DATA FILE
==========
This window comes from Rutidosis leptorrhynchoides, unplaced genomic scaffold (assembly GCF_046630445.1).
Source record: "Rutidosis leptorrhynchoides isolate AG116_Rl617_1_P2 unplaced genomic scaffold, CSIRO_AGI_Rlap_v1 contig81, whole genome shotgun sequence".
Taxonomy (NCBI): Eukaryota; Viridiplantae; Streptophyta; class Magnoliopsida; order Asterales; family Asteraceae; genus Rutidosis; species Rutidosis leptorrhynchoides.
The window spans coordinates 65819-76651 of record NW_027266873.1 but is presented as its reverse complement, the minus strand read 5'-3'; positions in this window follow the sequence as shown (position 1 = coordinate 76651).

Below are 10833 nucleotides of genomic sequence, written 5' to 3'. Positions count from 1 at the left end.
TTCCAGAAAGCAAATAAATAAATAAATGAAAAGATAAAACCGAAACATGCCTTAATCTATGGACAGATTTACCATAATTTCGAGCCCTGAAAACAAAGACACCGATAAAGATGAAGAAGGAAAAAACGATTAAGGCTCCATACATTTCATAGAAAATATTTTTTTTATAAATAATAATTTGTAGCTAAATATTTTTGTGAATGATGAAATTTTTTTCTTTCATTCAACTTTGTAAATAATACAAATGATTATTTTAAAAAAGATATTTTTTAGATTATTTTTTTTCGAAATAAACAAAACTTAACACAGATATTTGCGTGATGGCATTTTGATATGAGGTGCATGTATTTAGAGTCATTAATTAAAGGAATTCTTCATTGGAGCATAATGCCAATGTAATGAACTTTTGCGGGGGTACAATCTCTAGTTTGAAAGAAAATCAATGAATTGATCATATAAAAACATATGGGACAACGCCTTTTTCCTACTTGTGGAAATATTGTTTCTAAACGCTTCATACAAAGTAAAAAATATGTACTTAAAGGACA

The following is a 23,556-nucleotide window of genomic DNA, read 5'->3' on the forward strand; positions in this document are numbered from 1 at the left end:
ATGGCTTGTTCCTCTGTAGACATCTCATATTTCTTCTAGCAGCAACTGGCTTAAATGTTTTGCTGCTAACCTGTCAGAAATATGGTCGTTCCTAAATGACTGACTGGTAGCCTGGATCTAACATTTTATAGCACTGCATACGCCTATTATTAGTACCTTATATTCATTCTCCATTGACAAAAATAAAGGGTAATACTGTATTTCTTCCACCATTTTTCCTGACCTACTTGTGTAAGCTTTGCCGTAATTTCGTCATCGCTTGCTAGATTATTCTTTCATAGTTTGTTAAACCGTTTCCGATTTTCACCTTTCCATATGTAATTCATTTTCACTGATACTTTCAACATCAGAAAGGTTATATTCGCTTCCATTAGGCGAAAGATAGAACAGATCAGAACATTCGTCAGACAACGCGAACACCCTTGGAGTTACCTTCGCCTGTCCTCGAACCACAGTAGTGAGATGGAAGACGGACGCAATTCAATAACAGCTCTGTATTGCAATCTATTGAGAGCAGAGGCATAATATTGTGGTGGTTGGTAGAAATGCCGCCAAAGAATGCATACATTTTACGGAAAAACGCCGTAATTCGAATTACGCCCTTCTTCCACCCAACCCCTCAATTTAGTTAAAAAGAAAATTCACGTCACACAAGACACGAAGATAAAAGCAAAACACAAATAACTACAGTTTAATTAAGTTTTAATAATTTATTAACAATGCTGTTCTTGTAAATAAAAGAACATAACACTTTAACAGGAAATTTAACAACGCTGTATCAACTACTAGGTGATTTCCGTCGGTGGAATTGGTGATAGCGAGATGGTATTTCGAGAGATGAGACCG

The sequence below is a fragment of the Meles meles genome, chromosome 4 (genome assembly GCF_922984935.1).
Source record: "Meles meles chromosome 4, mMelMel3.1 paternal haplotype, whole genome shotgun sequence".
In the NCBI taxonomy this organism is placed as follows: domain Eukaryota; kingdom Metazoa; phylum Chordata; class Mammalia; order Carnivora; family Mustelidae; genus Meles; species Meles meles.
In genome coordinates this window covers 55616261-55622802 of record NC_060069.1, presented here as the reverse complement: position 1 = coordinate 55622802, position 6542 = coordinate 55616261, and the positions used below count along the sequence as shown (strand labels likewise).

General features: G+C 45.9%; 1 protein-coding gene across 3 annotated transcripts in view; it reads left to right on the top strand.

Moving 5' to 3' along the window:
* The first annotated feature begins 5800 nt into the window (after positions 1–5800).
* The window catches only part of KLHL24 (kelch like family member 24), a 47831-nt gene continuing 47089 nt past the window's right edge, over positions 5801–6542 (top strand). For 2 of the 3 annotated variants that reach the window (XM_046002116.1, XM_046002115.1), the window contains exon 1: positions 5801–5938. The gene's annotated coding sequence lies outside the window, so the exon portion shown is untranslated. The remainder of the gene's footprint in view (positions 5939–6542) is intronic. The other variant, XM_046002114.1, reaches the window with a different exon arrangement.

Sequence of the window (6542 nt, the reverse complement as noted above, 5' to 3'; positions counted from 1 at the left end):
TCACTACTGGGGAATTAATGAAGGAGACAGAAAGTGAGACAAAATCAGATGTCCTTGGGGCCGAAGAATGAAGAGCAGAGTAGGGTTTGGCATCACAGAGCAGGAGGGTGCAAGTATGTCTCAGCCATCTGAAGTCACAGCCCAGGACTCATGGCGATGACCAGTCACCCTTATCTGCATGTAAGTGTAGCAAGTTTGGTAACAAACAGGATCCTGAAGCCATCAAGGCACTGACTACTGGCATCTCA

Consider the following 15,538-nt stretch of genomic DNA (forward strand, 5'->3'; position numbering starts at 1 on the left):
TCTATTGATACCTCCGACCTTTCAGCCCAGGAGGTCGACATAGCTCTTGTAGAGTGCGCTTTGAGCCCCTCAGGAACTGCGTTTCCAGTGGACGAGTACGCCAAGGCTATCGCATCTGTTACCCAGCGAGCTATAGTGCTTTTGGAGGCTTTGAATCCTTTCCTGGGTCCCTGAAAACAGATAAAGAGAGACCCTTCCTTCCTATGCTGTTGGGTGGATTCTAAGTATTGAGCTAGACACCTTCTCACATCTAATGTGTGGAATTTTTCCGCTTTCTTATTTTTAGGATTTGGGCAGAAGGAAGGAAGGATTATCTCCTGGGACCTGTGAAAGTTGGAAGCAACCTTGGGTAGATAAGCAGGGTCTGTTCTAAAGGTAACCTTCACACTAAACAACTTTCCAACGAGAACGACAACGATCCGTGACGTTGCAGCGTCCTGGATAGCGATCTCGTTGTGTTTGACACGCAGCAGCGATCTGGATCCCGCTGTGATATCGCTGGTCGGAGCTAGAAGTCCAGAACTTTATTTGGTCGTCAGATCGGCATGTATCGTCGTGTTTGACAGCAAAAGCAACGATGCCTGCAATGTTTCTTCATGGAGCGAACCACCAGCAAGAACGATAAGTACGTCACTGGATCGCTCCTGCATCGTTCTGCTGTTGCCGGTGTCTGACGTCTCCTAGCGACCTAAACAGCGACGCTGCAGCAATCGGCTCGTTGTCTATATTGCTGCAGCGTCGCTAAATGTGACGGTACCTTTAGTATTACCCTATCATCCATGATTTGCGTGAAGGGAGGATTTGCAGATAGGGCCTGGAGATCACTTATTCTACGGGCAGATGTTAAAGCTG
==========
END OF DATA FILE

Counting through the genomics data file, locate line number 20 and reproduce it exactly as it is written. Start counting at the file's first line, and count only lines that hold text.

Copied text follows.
TCTATTGATACCTCCGACCTTTCAGCCCAGGAGGTCGACATAGCTCTTGTAGAGTGCGCTTTGAGCCCCTCAGGAACTGCGTTTCCAGTGGACGAGTACGCCAAGGCTATCGCATCTGTTACCCAGCGAGCTATAGTGCTTTTGGAGGCTTTGAATCCTTTCCTGGGTCCCTGAAAACAGATAAAGAGAGACCCTTCCTTCCTATGCTGTTGGGTGGATTCTAAGTATTGAGCTAGACACCTTCTCACATCTAATGTGTGGAATTTTTCCGCTTTCTTATTTTTAGGATTTGGGCAGAAGGAAGGAAGGATTATCTCCTGGGACCTGTGAAAGTTGGAAGCAACCTTGGGTAGATAAGCAGGGTCTGTTCTAAAGGTAACCTTCACACTAAACAACTTTCCAACGAGAACGACAACGATCCGTGACGTTGCAGCGTCCTGGATAGCGATCTCGTTGTGTTTGACACGCAGCAGCGATCTGGATCCCGCTGTGATATCGCTGGTCGGAGCTAGAAGTCCAGAACTTTATTTGGTCGTCAGATCGGCATGTATCGTCGTGTTTGACAGCAAAAGCAACGATGCCTGCAATGTTTCTTCATGGAGCGAACCACCAGCAAGAACGATAAGTACGTCACTGGATCGCTCCTGCATCGTTCTGCTGTTGCCGGTGTCTGACGTCTCCTAGCGACCTAAACAGCGACGCTGCAGCAATCGGCTCGTTGTCTATATTGCTGCAGCGTCGCTAAATGTGACGGTACCTTTAGTATTACCCTATCATCCATGATTTGCGTGAAGGGAGGATTTGCAGATAGGGCCTGGAGATCACTTATTCTACGGGCAGATGTTAAAGCTG